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In observance of National Child Abuse Prevention Month during April, The Rees-Jones Foundation spoke with Katie Olse, CEO of Texas Alliance of Child and Family Services, and Texas Center for Child and Family Studies.
In early March, the Texas Department of Family and Protective Services published its FY2020 Child Fatality Annual Report. While child abuse and neglect has continued to decrease in Texas over the last decade, the DFPS report showed an uptick in child fatalities related to maltreatment in 2020 with 251 children dying due to abuse or neglect.
The report states that in a vast majority of the fatality cases – 218 – there were no open CPS investigations or ongoing services at the time of death. However, in 52 percent of child fatalities, the child or family had a history with CPS.
Olse noted that many child fatalities in 2020 were due to accidental death such as a child being left in a hot car, car accident, drowning, or unsafe sleep practices. However, the DFPS report states, “Most of this year’s increase was due to concerns surrounding neglectful supervision”. Confirmed neglect-related fatalities accounted for 66 percent of child fatalities.
The number of reports to the child abuse hotline are down. Olse clarified that she doesn’t believe this is because there is less abuse, but perhaps because there has been less interaction between children and mandatory reporters such as teachers or childcare providers.
“We are hearing, and have heard over the past year, that while reports are down,” said Olse, “the need for services has actually not gone down.” The needs of families have changed since the beginning of the pandemic. As such, the services provided by community organizations have pivoted to ensure that families are able to survive, and abuse doesn’t become a product of the pandemic.
“This has certainly been unprecedented for all of us working in the system,” said Olse. “It’s very different from other disasters because it’s wide-spread, and not localized like a hurricane or wild fire where we’re able to mobilize and bring resources from other parts of the state. It’s also much longer term, so whereas some of those disasters have an episode, it’s over, and then we all work to rebuild – this has just lasted a long time.”
Olse pointed to the mobilization she witnessed in Bexar County. Family Tapestry, the organization implementing Community-Based Care in the region, pivoted its outreach to serve children in emergency shelters.
“Remember when you couldn’t get cleaning supplies?” Olse recalled. Family Tapestry tapped its faith-based organizations and churches that weren’t having in-person services. Those congregations gathered their cleaning supplies and delivered them to the shelters in need. “That will always stick with me,” Olse reflected.
Family Tapestry wasn’t alone. Other organizations partnered with schools and food pantries to station their staff onsite. As families received their hot meals and food boxes, staff was on hand to provide support services like short-term housing, counseling, financial respite, and additional referrals as necessary.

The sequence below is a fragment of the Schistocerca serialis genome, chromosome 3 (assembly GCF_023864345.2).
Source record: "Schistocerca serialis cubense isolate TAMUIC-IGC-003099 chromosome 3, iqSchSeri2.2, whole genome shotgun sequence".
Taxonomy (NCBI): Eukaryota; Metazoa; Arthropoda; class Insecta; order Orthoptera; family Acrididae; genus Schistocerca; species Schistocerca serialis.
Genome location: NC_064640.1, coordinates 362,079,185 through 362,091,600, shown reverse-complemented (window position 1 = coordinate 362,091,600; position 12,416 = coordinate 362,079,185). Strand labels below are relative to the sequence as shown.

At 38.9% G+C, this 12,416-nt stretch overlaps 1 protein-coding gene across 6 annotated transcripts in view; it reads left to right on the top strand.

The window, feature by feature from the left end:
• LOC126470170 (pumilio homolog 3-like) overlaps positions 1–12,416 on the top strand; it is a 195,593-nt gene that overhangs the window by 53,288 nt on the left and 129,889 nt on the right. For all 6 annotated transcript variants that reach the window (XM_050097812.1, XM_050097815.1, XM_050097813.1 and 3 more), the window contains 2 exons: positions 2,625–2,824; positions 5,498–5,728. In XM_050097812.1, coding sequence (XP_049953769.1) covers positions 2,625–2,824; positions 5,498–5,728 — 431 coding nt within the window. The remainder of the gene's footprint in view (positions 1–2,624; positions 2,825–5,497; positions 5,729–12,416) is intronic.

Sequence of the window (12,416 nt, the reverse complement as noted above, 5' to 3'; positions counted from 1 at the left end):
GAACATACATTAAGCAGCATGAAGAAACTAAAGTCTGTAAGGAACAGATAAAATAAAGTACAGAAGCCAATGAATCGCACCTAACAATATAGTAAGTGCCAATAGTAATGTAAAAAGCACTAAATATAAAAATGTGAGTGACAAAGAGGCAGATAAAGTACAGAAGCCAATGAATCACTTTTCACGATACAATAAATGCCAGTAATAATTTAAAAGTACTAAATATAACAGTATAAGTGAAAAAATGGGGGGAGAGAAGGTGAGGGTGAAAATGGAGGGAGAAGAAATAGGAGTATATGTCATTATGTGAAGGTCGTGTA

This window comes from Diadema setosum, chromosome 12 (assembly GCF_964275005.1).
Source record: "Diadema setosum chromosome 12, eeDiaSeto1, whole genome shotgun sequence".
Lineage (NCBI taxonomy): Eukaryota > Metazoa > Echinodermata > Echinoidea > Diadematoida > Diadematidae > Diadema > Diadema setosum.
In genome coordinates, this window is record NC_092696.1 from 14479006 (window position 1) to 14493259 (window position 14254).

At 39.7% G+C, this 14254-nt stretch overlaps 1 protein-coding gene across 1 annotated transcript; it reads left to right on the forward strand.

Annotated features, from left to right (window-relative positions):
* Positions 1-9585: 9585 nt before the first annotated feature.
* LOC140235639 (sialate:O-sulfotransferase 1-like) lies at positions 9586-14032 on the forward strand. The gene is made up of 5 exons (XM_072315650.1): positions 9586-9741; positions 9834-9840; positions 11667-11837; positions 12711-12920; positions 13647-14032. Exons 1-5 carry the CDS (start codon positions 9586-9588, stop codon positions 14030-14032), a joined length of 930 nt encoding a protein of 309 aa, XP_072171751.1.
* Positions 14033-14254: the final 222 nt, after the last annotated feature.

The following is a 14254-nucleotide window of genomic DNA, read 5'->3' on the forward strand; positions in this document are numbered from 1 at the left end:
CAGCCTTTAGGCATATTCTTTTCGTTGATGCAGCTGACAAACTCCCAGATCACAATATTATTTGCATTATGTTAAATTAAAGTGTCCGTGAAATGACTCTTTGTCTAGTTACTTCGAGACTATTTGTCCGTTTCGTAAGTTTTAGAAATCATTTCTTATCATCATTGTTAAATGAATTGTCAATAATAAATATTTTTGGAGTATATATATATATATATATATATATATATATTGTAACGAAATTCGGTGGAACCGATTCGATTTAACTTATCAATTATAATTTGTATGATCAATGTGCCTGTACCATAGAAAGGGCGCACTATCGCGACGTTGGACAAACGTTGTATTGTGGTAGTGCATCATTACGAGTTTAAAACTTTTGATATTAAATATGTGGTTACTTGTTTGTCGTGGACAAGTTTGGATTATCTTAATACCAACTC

With the establishment of an infrastructure to meet the immediate needs of families, organizations turned their attention to what was unfolding inside the home. Access to food, water and shelter was the first step to prevent maltreatment and neglect, but how can organizations support healthy family structure in the longer-term during the pandemic and after?
Enacted by Congress in 2018, the Family First Prevention Services Act (FFPSA) seeks to shift the focus of child welfare toward preventing the removal of children by reallocating federal funds upstream to prevention services. After a two-year delay to solidify roll-out plans, the State of Texas is slated to implement FFPSA in October of 2021. If the State fails to meet this deadline, it will lose millions in federal funding for the child welfare system, which trickles down to qualifying organizations, and further, to the families in need.
But organizations face an additional barrier. In order to qualify for funding, organizations must be on the Title IV-E Prevention Services Clearinghouse; and to be on the clearing house, organizations must, among other criteria, demonstrate the efficacy of their programs through studies and research reviewed by professionals and approved by the clearing house.
The problem, Olse said, is that many organizations already provide evidence-based services, but formally demonstrating that is difficult.
Therein lies opportunity, said Olse. Funders can help ensure their communities have a wide array of support (i.e. domestic violence, homelessness, poverty, etc.) by helping organizations with the required evaluations that demonstrate their effectiveness.
Next time, The Rees-Jones Foundation Podcast dives into the Family First Prevention Services Act.